Julie A. Mertus, professor of human rights at American University's School of International Service, offers a critical look at the use of the idea of human rights, especially in U.S. foreign policy. The author's main point is that the U.S. and other nations often affirm the concept of human rights, but use them as a way of justifying their own policies.

What is needed, she says, is a "culture of human rights" that goes beyond the rhetoric.

The adoption of human rights language is an essential step in building a human rights culture, but this alone is insufficient. Human rights concepts enter a culture slowly, as the population develops its own shared (although often contested) understanding of the prominence and importance of the norms. Incrementally, humane values become part of the identity, interests, and expectations of individuals and groups within the society.

America has human rights language without a human rights culture--the talk without the walk. The level of awareness of human rights in the U.S. is extremely low. According to Amnesty International, 94% of American adults and 96% of American youth have no awareness of the Universal Declaration of Human Rights (UDHR). Even when they are aware of human rights, U.S citizens are far too willing to tolerate their government's abridgement of international human rights standards.

Mertus is the author of Bait and Switch: Human Rights and U.S. Foreign Policy (Routledge, 2004) and an analyst for FPIF (Foreign Policy in Focus)

Church World Service urges U.S. to stop sending Haitian refugees back to chaotic homeland   [3-11-04]

Church World Service (CWS), the global humanitarian agency, on March 8 sent an initial shipment of emergency food and medicine to Haiti.  The agency is also advocating for U.S. protection of Haitian asylum-seekers.
Haiti: Another U.S. coup d'etat?

Tom Driver, a member of the Presbyterian Peace Fellowship, looks at the recent events in Haiti through the lens of his 20 years of observing that country, most recently on a visit in 2000.  He sees the removal of President Aristide as the culmination of a long U.S. campaign to unseat him because he has not been cooperative enough with U.S. desires.

For confirmation of Driver's view, if you're surprised at his assertion of a U.S. coup d'etat, you might look at an essay by Jeffrey D. Sachs, director of the Earth Institute at Columbia University, and a former economic advisor to governments in Latin America and around the world. His article in the Los Angeles Times on March 4, is headlined "From His First Day in Office, Bush Was Ousting Aristide."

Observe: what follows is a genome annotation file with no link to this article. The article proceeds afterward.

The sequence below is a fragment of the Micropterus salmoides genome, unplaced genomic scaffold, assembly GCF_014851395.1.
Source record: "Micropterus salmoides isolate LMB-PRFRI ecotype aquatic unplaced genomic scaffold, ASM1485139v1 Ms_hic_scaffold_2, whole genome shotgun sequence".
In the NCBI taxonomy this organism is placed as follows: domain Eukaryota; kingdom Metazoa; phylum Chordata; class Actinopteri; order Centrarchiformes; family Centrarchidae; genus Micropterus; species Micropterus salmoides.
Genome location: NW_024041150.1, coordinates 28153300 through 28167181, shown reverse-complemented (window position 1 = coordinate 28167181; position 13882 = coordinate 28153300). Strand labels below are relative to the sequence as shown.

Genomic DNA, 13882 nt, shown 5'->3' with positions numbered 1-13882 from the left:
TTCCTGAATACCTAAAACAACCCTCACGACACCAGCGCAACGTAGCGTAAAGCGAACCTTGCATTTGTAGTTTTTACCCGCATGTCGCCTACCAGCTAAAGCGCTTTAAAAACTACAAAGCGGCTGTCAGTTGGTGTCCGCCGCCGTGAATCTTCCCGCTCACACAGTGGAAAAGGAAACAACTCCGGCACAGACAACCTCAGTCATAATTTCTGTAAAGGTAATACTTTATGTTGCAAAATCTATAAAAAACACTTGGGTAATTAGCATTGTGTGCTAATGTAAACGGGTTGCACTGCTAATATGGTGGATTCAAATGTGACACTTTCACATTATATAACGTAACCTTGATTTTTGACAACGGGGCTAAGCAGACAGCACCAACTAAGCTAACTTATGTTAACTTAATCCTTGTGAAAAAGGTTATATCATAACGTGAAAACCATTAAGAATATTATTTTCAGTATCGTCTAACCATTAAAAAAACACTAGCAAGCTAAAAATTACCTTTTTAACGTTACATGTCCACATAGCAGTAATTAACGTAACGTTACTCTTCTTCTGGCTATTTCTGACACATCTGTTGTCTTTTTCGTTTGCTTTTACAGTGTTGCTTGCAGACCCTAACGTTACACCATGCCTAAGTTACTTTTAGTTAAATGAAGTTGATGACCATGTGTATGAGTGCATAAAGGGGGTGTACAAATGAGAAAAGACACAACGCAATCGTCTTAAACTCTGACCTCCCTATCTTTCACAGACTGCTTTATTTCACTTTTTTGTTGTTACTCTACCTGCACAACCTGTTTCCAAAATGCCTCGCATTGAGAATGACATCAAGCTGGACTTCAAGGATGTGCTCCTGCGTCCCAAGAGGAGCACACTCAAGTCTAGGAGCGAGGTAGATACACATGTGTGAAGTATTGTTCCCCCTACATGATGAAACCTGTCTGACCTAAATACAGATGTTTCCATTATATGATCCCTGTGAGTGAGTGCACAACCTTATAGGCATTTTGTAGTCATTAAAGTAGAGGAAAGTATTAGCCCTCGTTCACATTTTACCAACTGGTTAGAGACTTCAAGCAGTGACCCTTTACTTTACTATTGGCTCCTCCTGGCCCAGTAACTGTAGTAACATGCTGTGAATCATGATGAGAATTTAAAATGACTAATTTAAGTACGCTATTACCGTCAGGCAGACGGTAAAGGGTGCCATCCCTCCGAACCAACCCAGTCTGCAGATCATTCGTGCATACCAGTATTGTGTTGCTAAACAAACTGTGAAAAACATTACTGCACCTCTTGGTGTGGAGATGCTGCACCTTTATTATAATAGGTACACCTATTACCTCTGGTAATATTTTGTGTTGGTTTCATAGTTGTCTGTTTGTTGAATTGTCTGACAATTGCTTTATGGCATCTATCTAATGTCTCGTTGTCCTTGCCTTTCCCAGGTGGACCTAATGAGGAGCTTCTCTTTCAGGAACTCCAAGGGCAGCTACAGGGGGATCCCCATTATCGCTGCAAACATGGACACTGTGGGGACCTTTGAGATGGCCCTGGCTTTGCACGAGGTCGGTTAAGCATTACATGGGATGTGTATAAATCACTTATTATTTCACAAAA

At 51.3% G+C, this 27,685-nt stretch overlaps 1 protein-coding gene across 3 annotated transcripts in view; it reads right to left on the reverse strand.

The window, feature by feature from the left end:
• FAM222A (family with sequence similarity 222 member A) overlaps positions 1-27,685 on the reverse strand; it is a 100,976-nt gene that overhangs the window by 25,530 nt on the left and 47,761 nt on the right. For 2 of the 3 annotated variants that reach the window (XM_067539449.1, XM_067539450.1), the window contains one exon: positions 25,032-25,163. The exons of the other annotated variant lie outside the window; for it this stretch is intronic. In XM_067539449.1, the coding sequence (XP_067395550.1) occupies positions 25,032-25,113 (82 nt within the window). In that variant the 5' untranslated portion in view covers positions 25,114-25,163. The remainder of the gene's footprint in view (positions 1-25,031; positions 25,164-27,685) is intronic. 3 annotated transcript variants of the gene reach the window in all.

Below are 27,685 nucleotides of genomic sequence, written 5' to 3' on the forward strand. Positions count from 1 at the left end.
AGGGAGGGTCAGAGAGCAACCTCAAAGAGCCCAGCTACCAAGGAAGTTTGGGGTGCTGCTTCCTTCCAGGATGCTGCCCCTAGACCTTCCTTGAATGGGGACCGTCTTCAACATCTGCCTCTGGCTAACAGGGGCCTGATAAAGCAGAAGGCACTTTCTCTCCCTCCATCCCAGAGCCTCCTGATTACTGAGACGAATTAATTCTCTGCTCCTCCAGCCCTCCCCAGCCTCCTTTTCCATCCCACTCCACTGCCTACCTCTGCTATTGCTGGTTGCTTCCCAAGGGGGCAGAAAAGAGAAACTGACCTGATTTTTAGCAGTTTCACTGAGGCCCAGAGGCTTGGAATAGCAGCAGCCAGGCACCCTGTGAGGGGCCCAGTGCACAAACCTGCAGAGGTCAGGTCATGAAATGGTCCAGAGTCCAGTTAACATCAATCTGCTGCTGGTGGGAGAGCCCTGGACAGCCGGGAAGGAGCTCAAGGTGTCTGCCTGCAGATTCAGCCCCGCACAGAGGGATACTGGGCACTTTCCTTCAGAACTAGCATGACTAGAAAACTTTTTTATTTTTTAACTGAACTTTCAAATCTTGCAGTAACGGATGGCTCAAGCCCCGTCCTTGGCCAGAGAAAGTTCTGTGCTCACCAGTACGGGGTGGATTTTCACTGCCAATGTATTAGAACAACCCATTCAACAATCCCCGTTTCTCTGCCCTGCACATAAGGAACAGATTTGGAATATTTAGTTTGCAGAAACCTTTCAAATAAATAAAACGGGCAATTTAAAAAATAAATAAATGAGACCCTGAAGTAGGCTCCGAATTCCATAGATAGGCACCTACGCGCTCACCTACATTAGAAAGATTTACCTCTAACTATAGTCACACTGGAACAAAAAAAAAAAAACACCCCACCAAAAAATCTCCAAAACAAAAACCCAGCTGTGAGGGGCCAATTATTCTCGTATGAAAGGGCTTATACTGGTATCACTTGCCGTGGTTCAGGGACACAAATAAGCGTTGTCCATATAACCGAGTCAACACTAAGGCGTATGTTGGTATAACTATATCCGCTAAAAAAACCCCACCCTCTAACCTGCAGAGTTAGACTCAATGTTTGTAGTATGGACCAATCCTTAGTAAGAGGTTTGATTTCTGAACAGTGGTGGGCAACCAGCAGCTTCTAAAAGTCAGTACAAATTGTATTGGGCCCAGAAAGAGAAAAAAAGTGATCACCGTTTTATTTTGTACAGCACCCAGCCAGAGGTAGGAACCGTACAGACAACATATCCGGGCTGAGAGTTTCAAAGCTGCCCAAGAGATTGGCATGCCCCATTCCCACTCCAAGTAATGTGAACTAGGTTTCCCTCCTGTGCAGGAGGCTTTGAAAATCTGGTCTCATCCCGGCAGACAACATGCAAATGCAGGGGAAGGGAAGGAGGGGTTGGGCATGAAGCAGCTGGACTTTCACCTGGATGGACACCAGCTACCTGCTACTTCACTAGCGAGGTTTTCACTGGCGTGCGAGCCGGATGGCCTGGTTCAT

Click here for a Washington Office report on Haiti.

The Presbyterian Washington Office has posted a very helpful wrap-up of Congressional actions (or inactions) on issues of interest, including:

Civil Rights
Ecology and Environment
Global Security
Health Care
Hunger and Human Needs
Latin America
Middle East

Women and Families      [1-8-04]

Free trade or fair trade: the struggle moves to Miami  

The Free Trade Area of the Americas is being negotiated this week in Miami, with expectations (now a bit shaky, perhaps) that this extension of "free trade" to the whole of North and South America (except for Cuba, of course!) would be put into effect in 2004. We offer an index to a few reports that will give some background and analysis of this important event.
Presbyterian Peace Fellowship announces special events at School of America protests   [11-6-03]

The Presbyterian Peace Fellowship invites everyone to two special events during the protests at the School of the Americas at Fort Benning, Georgia -- Saturday and Sunday, Nov. 22-23.

Thoughts on truth and lies from a "Christian" White House  [11-3-03]

Greg Garret, who teaches at Baylor University, reflects on the varieties of lying in light of his 6-year-old son's simple definition: "A lie is when you don't tell the truth."

He concludes: "Other writers can talk about how policies of the Bush White House starve the hungry, harm the widow and orphan and discomfort the prisoner. That is not my aim today. I am simply trying to teach my son to tell the truth, and I'd appreciate it if the president of the United States would give me a little backup."

Guatemala faces election filled with threats; one seminarian sees in Scripture a call to listen and speak  [10-1-03]

Guatemala, where "patriotism ... is often identified with militarism rather than the struggle for peace and justice" is approaching a presidential election in which retired general Efrain Rios Montt is seeking a return to power. In this threatening time, the Rev. Karla Koll, a PC(USA) mission co-worker, reports on the challenges of the time, and asks for prayers for this nation and its people.